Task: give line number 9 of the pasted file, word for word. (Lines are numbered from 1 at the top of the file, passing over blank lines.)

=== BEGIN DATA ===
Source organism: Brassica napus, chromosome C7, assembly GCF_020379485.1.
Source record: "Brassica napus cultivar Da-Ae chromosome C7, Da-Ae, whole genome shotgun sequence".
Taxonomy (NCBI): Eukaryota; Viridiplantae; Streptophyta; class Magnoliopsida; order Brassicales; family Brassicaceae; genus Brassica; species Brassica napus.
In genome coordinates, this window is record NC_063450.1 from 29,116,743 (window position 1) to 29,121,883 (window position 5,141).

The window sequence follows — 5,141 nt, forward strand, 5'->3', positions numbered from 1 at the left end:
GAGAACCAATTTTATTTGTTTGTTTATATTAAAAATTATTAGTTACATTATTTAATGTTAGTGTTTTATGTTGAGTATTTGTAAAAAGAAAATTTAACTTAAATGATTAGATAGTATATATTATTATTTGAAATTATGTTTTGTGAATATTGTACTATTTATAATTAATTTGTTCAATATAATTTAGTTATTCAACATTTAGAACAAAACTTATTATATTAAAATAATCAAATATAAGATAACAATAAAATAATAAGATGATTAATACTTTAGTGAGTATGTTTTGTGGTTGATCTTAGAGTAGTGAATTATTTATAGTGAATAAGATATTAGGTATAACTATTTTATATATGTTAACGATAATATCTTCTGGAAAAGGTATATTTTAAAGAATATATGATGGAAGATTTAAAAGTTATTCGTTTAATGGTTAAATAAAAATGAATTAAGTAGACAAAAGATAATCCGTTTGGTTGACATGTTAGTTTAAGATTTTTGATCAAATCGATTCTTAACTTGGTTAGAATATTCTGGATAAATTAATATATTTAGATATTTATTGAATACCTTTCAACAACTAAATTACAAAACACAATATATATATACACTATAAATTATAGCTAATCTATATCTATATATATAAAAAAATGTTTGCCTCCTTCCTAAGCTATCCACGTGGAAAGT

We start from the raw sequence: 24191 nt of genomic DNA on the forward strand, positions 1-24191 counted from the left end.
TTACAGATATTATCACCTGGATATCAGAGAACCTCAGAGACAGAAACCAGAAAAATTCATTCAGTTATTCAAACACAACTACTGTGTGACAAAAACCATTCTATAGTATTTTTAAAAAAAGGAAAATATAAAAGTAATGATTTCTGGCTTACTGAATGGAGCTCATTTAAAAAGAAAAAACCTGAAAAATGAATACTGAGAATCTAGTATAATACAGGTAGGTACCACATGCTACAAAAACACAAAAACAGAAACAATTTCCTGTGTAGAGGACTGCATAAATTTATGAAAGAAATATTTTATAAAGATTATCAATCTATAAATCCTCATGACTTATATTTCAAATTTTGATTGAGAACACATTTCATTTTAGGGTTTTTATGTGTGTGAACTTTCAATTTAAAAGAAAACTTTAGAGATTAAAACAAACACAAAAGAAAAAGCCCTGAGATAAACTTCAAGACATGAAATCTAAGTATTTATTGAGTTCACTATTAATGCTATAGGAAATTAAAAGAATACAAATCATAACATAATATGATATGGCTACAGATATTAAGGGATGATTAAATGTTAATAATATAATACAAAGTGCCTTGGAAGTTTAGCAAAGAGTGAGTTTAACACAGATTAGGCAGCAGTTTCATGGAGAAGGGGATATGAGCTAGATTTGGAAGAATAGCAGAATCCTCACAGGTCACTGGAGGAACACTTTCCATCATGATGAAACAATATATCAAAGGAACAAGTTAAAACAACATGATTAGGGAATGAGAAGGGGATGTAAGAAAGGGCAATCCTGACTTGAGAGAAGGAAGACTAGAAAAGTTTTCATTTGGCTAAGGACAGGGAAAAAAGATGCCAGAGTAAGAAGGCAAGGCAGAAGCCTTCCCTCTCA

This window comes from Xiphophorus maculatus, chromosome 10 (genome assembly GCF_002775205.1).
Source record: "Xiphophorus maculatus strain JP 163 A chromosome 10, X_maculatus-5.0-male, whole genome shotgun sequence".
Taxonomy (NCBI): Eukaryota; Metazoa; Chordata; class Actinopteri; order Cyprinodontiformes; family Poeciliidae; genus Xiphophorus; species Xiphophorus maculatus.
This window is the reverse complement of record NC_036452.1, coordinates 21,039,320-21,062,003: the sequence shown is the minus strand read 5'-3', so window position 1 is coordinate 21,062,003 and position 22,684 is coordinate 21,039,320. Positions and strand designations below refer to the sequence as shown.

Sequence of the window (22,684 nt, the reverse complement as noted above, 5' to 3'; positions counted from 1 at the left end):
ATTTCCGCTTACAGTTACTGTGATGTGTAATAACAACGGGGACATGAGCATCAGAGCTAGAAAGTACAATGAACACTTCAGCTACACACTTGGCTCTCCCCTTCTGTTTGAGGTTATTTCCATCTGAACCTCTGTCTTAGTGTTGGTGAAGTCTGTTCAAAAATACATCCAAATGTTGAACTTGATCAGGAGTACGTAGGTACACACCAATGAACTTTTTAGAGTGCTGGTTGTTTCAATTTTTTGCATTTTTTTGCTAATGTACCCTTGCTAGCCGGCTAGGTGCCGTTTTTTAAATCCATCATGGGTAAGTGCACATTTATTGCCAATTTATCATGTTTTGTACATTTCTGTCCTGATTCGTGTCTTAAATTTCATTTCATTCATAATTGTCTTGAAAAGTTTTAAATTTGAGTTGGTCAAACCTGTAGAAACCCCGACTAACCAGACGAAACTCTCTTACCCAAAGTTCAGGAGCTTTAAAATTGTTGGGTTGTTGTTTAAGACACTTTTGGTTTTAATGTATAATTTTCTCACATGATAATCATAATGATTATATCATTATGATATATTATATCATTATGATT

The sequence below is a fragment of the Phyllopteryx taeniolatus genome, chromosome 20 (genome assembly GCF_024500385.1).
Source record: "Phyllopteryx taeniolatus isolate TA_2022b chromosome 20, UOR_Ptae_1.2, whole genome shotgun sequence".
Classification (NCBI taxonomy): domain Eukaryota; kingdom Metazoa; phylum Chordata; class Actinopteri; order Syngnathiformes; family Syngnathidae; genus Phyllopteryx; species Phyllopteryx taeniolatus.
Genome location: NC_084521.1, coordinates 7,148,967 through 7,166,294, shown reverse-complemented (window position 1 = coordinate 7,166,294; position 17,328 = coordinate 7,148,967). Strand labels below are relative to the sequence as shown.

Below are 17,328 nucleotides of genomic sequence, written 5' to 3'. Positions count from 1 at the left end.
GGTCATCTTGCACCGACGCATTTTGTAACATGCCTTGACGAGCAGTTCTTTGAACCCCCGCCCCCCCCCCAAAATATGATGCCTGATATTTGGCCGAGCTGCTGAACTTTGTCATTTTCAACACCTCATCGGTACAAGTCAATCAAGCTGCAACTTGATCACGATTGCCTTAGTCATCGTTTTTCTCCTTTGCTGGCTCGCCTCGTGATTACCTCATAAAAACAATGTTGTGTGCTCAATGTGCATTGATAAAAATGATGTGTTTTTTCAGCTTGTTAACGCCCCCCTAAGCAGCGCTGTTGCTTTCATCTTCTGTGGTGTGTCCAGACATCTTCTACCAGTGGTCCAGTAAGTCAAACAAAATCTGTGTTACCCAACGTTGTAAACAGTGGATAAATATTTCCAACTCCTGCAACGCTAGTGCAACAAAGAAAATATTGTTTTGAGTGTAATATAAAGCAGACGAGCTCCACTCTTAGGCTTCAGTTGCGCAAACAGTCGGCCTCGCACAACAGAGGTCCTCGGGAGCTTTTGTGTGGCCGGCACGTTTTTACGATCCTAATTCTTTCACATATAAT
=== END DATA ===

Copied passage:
This window comes from Xiphophorus maculatus, chromosome 10 (genome assembly GCF_002775205.1).